What is the Commission's justification for the new law? And what do others think?

Ms Reding believes passionately that the optional instrument will protect both consumers and small businesses across Europe. The examples given by Ms Reding as to why we need the law (which also appear in the feasibility study) include: a Mrs Korhonen from Turco, Finland whose daughter, Taru, wants to buy clothing from Paris; as well as a Mr Kowalski, the owner of a small Polish furniture company, who wants to sell his furniture to German and Italian retailers. Mrs Korhonen, it is claimed, does not shop cross-border because she is uncertain about her rights and therefore faces a more restricted choice and higher prices. Mr Kowalski does not want to pay for the legal and translation costs of contracting under German and Italian law. European contract law is touted as the silver bullet.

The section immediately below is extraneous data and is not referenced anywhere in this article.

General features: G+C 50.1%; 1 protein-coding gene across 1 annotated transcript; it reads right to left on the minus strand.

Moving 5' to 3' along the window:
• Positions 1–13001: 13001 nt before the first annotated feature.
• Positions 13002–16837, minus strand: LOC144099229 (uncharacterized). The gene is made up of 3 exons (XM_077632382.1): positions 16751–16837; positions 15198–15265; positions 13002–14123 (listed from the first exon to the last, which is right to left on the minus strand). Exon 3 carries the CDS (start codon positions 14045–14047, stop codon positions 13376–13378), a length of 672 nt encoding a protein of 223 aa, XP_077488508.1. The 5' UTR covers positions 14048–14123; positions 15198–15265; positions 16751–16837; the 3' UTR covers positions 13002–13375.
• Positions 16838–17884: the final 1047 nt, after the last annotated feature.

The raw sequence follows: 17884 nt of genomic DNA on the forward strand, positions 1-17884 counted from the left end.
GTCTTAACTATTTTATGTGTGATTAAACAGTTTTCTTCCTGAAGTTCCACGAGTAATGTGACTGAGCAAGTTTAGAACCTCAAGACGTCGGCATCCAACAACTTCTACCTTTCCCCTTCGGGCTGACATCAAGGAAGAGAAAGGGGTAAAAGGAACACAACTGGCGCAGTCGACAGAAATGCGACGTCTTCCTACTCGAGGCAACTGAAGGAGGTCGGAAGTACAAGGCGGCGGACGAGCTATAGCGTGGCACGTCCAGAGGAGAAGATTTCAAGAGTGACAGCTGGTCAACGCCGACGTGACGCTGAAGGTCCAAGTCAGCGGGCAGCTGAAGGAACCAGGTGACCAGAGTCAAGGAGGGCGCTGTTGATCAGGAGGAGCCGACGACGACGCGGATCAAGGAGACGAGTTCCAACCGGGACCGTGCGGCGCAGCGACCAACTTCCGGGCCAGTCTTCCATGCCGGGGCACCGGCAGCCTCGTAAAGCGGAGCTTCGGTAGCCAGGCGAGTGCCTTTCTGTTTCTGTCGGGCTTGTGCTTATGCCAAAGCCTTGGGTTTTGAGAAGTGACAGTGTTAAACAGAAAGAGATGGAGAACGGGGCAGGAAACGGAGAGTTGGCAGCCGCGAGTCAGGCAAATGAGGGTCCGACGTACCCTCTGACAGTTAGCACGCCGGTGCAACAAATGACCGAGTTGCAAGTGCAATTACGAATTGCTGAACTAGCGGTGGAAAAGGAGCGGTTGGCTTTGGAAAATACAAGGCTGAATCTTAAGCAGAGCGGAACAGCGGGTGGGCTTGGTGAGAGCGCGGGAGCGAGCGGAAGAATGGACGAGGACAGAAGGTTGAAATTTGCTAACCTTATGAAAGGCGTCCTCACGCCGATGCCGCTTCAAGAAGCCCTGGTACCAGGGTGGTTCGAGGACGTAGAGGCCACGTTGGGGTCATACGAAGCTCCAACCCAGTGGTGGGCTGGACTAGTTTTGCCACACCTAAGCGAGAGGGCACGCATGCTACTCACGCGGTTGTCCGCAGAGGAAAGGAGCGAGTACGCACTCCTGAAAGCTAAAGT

However, there appears to be a only a small number of vocal supporters of the new law. Consumers (at least as represented by consumer groups), for whom the law was originally intended, do not like the new law because, as it currently stands, it does not offer consumers the same level of protection as that to which they are currently entitled (under Rome I) in particular that consumers should be protected by rules of the country of their habitual residence that cannot be derogated from by agreement. Big business is predominantly opposed because it interferes, or is seen as interfering, with freedom of contract and allocation of risk. Big business dislikes uncertainty: What does "optional" mean? How different from national laws of contract is the new law? The pan-European organisation (UAPME) representing small and medium enterprises (SMEs) is opposed because it believes that contract law is not a major obstacle to trade. One of the outliers is the UK Federation of Small Businesses. They are cautiously supportive of the optional instrument. In terms of Member States, at the latest count, there are 14 responses of which seven are sceptical (including the UK) with the remainder more ambivalent. Poland, which has the Presidency of the Council of the EU from 1 July 2011, is seen as being supportive of the optional instrument (subject to certain qualifications).